12/3 @ 12:50pm Feeling Okay Doesn’t Mean You’re Okay
It’s very easy to stop focusing on healing when you feel like you’re “okay.” You stop the journaling. You drop the daily self-care practices. Ah, I don’t need to meditate today. I’m fine without counseling. Who needs medicine? Life is moving forward. You feel happy. That must mean you are, right?
Then it happens. Little triggers occur. You brush them aside. You attribute them to other things. Rationally, you understand anxiety. You’re aware of its effects and the role it plays in your life. This level of understanding and rationality allows you to feel in charge. You are in charge.
Triggers start occurring more and more. You begin to feel as if you’re drowning. Negative thoughts and insecurities start to swim in your head. Reality and paranoia become two intertwined concepts. You are not able to distinguish between the two.
Those closest to you start to suffer. You ignore phone calls. You avoid important occasions. You create imaginary conflict. All of these are merely reflections of your internal issues rising to the surface. The control you thought you had no longer exists.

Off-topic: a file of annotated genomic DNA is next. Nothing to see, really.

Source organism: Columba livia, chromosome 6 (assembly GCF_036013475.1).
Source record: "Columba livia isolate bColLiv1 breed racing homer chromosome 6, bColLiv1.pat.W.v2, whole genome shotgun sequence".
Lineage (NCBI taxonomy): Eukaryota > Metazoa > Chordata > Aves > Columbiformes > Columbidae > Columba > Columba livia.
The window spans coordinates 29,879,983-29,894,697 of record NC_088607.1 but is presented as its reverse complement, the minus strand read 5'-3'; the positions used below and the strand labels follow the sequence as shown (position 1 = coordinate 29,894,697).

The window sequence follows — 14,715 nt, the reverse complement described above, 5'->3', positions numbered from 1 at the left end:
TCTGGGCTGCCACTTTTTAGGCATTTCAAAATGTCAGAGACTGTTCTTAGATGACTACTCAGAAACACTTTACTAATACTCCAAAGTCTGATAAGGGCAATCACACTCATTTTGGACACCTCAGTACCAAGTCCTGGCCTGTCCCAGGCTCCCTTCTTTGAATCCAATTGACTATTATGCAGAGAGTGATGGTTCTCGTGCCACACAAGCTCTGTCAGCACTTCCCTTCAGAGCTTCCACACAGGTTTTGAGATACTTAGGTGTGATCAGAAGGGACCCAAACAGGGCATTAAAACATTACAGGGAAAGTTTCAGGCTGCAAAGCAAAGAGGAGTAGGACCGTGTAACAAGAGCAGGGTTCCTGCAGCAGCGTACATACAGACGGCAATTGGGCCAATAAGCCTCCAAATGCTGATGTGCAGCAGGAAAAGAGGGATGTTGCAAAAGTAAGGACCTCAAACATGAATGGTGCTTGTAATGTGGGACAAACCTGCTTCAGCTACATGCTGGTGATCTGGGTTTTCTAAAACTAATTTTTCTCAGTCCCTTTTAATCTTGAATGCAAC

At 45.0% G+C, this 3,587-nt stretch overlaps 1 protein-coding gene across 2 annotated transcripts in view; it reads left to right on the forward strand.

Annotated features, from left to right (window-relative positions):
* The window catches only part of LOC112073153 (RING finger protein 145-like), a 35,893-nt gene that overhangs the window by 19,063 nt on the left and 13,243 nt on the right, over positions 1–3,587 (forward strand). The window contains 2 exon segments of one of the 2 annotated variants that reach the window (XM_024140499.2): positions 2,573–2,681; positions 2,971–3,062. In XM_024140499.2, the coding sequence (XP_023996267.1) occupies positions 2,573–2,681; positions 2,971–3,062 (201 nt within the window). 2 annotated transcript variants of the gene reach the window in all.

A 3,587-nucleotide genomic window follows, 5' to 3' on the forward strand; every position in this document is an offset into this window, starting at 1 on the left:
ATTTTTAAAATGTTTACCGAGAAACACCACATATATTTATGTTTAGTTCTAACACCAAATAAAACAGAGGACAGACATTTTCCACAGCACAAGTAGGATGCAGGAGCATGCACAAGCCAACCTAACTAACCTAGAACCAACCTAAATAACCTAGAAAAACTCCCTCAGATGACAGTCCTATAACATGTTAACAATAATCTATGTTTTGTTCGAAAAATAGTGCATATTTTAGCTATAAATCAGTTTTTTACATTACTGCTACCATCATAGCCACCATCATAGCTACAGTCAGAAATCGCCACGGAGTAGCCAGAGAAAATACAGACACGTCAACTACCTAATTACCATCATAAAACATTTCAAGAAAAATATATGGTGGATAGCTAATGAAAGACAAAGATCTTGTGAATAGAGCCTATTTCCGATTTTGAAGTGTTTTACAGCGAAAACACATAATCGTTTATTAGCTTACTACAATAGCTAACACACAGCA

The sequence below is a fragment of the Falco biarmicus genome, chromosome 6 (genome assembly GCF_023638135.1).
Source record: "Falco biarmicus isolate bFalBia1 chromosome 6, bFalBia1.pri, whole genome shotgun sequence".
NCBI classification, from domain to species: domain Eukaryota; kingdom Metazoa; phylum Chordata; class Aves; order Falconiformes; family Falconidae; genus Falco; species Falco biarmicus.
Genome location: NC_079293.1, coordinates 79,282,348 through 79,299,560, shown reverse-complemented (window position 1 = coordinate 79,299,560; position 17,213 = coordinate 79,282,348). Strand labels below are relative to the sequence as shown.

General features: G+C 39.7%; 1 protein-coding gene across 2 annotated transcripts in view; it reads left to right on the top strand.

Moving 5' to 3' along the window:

In the aftermath, you realize it was that little friend who always sits with you-Anxiety. It’s been whispering in your ear the whole time. It’s convinced you that every fear you have within is a reality. You have to prevent that reality. You fall back into unhealthy coping mechanisms that make you feel safe.
You see the hurt you’ve caused. The mother who feels like she can’t say anything without it causing tension. The best friend who feels insignificant. The lover who feels like they’re always the blame and isn’t loving you in the way you need.
You love them. So it hurts to know that you cause these rifts. That you push them away. They work with you, because they love you. You appreciate them.
Sometimes being inside yourself is so hard. You’d rather be anywhere else. If you could step outside of yourself you would. There’s no easy way to explain this to others. They just don’t get it.
There’s no battle harder than when the mind works against the self.
You have to strive to make the self stronger. You have to strive to control your mind. It’s not an easy battle.
You have to remind yourself that feeling okay doesn’t always mean you’re okay. Being okay takes practice and time. Working to be okay is not a bad thing. Do not view it as a bad thing. Do not view yourself as damaged. Do not acquaint your anxiety to a negative flaw.
Do not give up on yourself. That means positively holding yourself accountable. You are not an asshole, you are not crazy, you are not selfish. You are a work in progress and in due time- you will be in control of the anxiety and it won’t be in control of you.